Long-term spatiotemporal variability in the surface velocity of Eastern Himalayan glaciers, India

Saurabh Kaushik* (Corresponding Author), Tejpal Singh, Anshuman Bhardwaj, Pawan Kumar Joshi

*Corresponding author for this work

Research output: Contribution to journalArticlepeer-review

5 Citations (Scopus)


Investigation of spatiotemporal variation in glacier velocity is imperative to comprehend glacier mass and volume loss as a function of their sensitivity to climate change. The long-term glacier velocity record for the Eastern Himalayan region is of utmost importance owing to its data scarcity and climate sensitivity. Here, we present a long-term dataset spanning more than two decades (1994–2020) of glacier surface velocity for the entire Sikkim Himalaya by applying image correlation methods on the multi-temporal Landsat images. Our results demonstrate an average glacier surface velocity decline from 15.7 ± 5.69 (1994/96) to 12.88 ± 2.09 m yr−1 (2018/2020), that is a decline of ~15% during the period of investigation. Trend analysis shows a decreasing trend in median velocity (32.2%) at a rate of 0.25 m yr−1. Despite the general decline in average glacier velocity, the rate of slowdown of individual glaciers is extremely heterogeneous (3.6–20 m yr−1). Our study shows that up to 32% of the observed heterogeneity in velocity variation can be explained by the variation in glacier size. The present study highlights that large glaciers with thick ice cover move faster compared to small glaciers (even those situated on steep slopes). The findings are significant and have direct implications for assessing future water availability scenarios and modelling glacio-hydrology in the region.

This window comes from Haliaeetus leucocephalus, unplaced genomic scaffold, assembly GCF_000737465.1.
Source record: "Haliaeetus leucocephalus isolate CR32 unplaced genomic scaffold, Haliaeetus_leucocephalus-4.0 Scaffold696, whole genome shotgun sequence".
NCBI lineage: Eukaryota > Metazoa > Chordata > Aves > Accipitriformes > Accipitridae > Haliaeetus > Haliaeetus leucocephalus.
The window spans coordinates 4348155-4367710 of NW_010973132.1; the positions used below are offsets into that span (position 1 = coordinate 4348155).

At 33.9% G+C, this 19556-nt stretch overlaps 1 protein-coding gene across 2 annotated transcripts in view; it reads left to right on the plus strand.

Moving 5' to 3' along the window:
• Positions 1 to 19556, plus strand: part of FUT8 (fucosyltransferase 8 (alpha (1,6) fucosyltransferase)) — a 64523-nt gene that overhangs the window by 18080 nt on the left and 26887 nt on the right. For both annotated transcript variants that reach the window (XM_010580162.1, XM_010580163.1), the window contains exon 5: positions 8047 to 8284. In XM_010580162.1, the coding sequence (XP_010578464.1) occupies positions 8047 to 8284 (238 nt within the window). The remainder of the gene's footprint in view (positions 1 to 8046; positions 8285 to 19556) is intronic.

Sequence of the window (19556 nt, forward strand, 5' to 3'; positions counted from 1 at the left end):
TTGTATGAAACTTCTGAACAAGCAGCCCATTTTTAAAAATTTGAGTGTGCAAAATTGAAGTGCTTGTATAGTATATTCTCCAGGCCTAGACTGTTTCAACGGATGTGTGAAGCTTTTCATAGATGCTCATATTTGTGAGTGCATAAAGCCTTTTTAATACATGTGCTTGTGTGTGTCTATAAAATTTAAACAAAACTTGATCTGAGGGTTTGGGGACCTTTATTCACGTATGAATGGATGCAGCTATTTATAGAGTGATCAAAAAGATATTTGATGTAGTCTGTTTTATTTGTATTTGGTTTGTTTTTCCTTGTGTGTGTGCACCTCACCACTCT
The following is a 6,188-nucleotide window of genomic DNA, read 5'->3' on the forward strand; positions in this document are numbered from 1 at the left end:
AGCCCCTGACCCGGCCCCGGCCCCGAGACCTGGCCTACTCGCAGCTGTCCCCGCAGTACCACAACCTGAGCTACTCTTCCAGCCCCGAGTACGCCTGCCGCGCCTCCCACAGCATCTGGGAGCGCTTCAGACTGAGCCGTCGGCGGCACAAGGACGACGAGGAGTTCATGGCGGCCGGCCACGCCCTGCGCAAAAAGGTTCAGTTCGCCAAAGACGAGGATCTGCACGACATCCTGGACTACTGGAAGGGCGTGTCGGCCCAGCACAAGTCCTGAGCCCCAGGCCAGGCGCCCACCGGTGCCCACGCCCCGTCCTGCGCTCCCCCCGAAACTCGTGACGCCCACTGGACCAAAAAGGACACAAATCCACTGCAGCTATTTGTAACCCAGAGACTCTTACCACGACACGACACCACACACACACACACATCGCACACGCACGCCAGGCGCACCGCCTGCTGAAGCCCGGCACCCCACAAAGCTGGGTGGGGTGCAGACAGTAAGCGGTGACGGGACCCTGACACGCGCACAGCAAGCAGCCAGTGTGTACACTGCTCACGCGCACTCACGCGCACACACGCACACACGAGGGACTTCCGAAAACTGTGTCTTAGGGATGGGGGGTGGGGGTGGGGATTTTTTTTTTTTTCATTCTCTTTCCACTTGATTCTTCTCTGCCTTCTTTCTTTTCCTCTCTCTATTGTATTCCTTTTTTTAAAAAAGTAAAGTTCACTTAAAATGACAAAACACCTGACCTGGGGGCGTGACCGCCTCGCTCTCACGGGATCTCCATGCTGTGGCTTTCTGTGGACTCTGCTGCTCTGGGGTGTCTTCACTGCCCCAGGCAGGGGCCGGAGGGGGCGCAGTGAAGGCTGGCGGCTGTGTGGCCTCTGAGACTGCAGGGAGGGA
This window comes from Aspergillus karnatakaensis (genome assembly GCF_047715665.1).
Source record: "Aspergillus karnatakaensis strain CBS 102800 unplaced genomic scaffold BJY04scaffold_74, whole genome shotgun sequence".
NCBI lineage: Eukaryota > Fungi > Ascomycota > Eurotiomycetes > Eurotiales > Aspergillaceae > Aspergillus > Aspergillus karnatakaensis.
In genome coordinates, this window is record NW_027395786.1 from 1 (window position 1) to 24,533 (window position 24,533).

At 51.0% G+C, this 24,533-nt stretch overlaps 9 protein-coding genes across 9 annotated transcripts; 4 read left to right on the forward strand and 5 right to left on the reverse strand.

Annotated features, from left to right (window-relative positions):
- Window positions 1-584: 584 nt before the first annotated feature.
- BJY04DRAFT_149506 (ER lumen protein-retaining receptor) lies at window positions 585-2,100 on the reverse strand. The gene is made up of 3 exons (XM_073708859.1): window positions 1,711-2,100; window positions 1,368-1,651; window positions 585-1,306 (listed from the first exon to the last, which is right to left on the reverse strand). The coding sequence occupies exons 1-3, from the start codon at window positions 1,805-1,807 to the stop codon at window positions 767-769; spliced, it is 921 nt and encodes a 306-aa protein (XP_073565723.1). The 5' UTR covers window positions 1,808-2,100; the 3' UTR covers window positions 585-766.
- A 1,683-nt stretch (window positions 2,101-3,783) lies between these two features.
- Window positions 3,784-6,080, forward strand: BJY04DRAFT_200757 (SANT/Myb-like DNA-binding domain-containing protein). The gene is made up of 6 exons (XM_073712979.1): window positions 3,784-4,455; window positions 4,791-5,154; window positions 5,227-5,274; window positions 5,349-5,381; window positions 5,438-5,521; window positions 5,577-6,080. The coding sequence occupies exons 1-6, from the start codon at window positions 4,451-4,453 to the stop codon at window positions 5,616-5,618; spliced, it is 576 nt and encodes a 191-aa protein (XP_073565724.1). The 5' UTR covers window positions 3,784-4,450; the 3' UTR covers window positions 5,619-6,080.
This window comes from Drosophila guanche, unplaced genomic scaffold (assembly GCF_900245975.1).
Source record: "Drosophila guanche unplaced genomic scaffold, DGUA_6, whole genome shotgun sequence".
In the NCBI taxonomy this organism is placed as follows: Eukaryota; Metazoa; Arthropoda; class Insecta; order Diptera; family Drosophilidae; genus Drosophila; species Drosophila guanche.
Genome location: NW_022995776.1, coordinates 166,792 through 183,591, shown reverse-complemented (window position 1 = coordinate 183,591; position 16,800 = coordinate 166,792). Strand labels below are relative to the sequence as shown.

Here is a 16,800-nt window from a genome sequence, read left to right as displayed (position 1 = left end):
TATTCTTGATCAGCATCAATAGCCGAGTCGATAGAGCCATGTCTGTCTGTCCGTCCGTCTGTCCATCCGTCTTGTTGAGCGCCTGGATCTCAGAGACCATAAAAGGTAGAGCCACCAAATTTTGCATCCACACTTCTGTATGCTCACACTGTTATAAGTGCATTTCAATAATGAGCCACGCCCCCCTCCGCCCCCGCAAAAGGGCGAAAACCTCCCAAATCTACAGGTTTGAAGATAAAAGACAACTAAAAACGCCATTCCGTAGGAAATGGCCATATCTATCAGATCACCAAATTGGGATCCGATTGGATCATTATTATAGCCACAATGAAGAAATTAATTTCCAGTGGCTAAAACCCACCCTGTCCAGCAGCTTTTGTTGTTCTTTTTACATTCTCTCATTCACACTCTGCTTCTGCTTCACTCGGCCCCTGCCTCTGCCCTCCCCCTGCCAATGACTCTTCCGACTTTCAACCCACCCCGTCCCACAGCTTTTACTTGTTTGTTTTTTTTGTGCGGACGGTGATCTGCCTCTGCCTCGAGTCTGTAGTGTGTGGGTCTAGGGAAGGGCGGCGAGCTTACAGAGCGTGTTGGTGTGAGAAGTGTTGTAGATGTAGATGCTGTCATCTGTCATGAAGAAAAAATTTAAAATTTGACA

Original languageEnglish
Pages (from-to)1720-1733
Number of pages14
JournalEarth Surface Processes and Landforms
Issue number7
Early online date11 Mar 2022
Publication statusPublished - 15 Jun 2022

Bibliographical note

Funding Information:
SK and TPS are grateful to the Director CSIR‐CSIO, Chandigarh, India, for providing infrastructure and motivation. SK and TPS are highly thankful to Mr Amitava Das (Head of Division and Associate Professor AcSIR, India) for providing all the necessary computational facilities and encouragement for the work. PKJ wishes to thank DST‐PURSE of JNU, New Delhi, for providing research support. All the authors deeply acknowledge the US Geological Survey for providing satellite data (Landsat and ASTER) free of cost. SK acknowledges funding from DST‐India via the INSPIRE fellowship scheme (DST/INSPIRE Fellowship/2017/IF170680).

Data Availability Statement

All data needed to evaluate the conclusions in the paper are present in the paper and/or the Supplementary Materials. The data on generated glacier SIV for individual glaciers will be made available upon author request.


  • Eastern Himalaya
  • glacier surface velocity
  • remote sensing


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